We first selected one image of each model in each condition displaying a neutral facial expression with the head and body of the person in a straight position. Afterwards, we proceeded by selecting the emotional expression images focusing on the quality and clarity of the emotional expression. All the image files were then edited using Adobe Photoshop. We modified the pictures by removing facial and body moles, earrings, and facial piercings. We also resized the pictures. The original dimensions of the photos were 5456 pixels (wide) 3632 pixels (high). To standardize the size of the photo, we created an invisible 5171 pixels (wide) 3320 pixels (high) rectangle in which we created two lines: the first one was a vertical line at the middle of the rectangle, while the second one was the first horizontal line of the thirds grid. The rectangle was applied over the pictures such that the center of the rectangle met the chin while the point where the two lines intersected corresponded to the nose of the person. Finally, images were equated for color temperature by setting a white point near the face of each model. In this way, a total of 280 pictures were created showing one of seven facial expressions [Neutral (NE), Anger low-intensity (AN1), Anger high-intensity (AN2), Sadness low-intensity (SA1), Sadness high-intensity (SA2), Happiness low-intensity (HA1), Happiness high-intensity (HA2)], either fully- (non-objectified condition) or scarcely dressed (objectified condition), with their hair tight into a tail or loose (see Figs. 1 and 2 for stimuli example).


Examples of stimuli. These first four pictures depict a model with neutral expression in the four different combinations of objectification and hairstyle conditions available in the picture dataset (first line: non-objectified; second line: objectified; first column: hair tight into a tail; second column: hair loose)


Four different versions of the questionnaire were created in order to make sure that each participant was presented with all ten models and that all four conditions appeared in each version. Specifically, in each version, every single model expressed all of the possible emotions (neutral, sad-high, sad-low, happy-high, happy-low, anger-high, and anger-low), but in only one of the possible combinations between dress and hairstyle (e.g., in version 1, model 1 appeared with her hair tight into a tail and in bikini, in version 2 the same model was presented with her hair tight into a tail and fully dressed, in version 3 with her hair loose and in bikini, and in version 4 with her hair loose and fully dressed). The combinations between dress and hairstyle changed in each version across models. As such, in each questionnaire, a total of 70 pictures were presented that included all ten models each showing all the facial expressions.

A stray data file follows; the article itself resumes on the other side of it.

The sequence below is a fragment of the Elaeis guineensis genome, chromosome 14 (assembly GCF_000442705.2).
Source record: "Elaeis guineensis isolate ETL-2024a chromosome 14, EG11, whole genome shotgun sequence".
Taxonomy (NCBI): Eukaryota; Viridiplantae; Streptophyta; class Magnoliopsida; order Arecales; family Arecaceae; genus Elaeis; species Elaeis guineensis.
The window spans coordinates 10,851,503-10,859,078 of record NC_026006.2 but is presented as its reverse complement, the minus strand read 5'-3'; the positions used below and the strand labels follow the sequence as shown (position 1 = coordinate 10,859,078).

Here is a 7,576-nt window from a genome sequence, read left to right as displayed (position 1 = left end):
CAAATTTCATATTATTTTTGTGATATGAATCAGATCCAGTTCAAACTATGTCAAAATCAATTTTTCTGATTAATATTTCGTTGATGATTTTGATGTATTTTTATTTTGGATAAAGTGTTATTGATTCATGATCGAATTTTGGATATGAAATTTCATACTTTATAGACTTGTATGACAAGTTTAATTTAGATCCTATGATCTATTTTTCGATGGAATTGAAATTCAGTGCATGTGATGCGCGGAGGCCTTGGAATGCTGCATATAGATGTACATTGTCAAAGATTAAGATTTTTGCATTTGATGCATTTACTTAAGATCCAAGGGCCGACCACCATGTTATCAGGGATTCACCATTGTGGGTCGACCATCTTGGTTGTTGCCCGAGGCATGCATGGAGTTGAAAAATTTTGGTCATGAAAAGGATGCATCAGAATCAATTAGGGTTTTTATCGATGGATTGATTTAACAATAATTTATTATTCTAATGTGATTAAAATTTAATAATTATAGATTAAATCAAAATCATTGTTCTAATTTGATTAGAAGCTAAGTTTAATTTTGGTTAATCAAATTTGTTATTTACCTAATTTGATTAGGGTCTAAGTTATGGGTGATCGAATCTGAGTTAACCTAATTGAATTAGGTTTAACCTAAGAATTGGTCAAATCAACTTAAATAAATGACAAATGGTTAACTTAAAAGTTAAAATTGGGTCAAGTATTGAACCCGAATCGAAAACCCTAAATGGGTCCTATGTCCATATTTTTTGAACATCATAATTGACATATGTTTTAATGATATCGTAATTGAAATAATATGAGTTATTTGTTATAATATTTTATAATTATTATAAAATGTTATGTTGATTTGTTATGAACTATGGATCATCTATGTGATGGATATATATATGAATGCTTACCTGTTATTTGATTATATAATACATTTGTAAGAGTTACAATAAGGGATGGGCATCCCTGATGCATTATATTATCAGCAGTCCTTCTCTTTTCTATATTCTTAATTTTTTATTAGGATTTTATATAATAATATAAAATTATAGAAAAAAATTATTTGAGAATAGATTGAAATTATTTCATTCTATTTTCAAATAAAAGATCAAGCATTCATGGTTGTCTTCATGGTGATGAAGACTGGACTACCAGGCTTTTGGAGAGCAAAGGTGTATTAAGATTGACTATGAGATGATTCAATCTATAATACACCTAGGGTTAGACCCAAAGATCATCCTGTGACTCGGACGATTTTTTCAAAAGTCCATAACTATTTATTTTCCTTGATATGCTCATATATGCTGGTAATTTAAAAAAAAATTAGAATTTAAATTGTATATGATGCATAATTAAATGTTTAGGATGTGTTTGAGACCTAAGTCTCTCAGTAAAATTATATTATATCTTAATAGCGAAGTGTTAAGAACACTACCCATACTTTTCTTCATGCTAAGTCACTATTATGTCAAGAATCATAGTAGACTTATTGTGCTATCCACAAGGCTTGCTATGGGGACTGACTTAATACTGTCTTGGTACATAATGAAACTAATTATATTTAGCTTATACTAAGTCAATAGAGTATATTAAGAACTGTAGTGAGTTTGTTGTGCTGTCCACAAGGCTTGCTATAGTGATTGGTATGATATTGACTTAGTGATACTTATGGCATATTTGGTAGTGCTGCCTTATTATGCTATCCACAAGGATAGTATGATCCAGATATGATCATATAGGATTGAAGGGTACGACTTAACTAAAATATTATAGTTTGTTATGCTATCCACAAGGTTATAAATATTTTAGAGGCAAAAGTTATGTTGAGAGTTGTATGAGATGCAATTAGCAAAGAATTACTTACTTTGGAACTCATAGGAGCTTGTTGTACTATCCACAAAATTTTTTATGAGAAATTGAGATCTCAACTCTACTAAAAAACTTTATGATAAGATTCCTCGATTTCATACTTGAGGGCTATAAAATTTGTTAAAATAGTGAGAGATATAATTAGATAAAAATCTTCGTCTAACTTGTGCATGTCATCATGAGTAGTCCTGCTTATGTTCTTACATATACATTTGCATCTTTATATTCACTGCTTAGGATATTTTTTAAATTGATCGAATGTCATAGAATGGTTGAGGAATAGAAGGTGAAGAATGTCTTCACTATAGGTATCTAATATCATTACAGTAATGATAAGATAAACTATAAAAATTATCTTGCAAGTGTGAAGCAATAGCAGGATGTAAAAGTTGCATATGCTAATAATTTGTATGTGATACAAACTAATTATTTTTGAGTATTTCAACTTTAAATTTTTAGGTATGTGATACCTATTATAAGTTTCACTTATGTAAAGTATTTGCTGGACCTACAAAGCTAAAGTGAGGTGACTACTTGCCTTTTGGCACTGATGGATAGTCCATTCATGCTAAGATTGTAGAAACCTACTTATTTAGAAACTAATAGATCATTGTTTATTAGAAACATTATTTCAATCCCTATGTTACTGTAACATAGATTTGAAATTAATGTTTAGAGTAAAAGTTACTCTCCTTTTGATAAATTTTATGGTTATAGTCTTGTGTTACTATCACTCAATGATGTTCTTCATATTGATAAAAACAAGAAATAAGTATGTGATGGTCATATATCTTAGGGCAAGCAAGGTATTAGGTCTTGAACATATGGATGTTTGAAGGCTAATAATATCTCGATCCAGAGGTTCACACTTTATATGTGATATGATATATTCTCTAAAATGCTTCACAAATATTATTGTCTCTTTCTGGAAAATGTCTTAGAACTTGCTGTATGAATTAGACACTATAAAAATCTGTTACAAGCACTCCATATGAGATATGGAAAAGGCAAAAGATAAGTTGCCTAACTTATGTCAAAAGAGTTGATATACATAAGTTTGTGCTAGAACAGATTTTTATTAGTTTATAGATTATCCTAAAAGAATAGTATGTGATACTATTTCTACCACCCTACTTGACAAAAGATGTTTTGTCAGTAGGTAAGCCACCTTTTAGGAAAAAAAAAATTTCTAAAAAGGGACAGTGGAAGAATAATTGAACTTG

In order to verify whether the emotional expressions on average were correctly identified by participants, a repeated measures ANOVA was conducted in a 7 (Judgement: Neutral expression, Angry, Disgust, Fear, Happiness, Sadness, Surprise) X 2 (Objectification: Objectified, Non-Objectified) X 2 (Hair: Loose, Tight into a tail ) X2 (Gender: Women, Men) experimental design, with the Judgment as within-participants factor and the Objectification, Hair and Gender as between-participants factors. This analysis was conducted for each of the seven emotion expressions separately (i.e., neutral, low-, and high anger, sadness and happiness).


The main effect of Judgment, F(1.94, 139.86) = 107.74, p ηp2 = .599, was qualified by a significant two-way interaction with Gender, F(1.94, 139.86) = 3.49, p = .034, ηp2 = .046. Even though both men and women judged the models portrayed with a low-anger expression as angrier than all other emotions (ps ps > .99), men showed this effect more strongly than women did. Specifically, while disgust was not significantly distinguished from anger by both genders, women showed a slightly stronger tendency to distinguish anger from neutrality (p = .15; MAnger = 3.94, SDAnger = .15; MNeutral = 3.12, SDNeutral = .16), while men did not (p > .99; MAnger = 3.72, SDAnger = .15; MNeutral = 3.49, SDNeutral = .16).


Again, the main effect of Judgment, F(2.47, 177.50) = 363.88, p ηp2 = .835, was qualified by a significant interaction with Gender, F(2.47, 177.50) = 9.15, p ηp2 = .113. Pairwise comparisons showed that women successfully labeled the Anger expression (ratings for anger higher than all other ratings, ps ps M = 4.51, SD = .14), except for Disgust (p > .27; M = 4.21, SD = .08).


The significant main effect of Judgment, F(1.66, 119.51) = 102.91, p ηp2 = .588, was qualified by a significant interaction with Objectification, F(1.66, 119.51) = 4.59, p = .017, ηp2 = .060, showing that models with sad-low expressions in the Objectified condition were properly judged as more intensely sad than all other emotions (all ps M = 3.96, SD = .20) did not differ from the ratings of neutrality (p > .99; M = 3.68, SD = .18).


Finally, the main effect of Judgment, F(2.23, 160.51) = 363.51, p ηp2 = .835, showed that photos depicting a neutral expression were properly perceived as expressing a more neutral face compared to all other emotions, all ps F(2.23, 160.51) = 4.21, p = .013, ηp2 = .055, (MObjectified = 3.21, SDObjectified = .16; MNon-objectified = 3.41, SDNon-objectified = .16).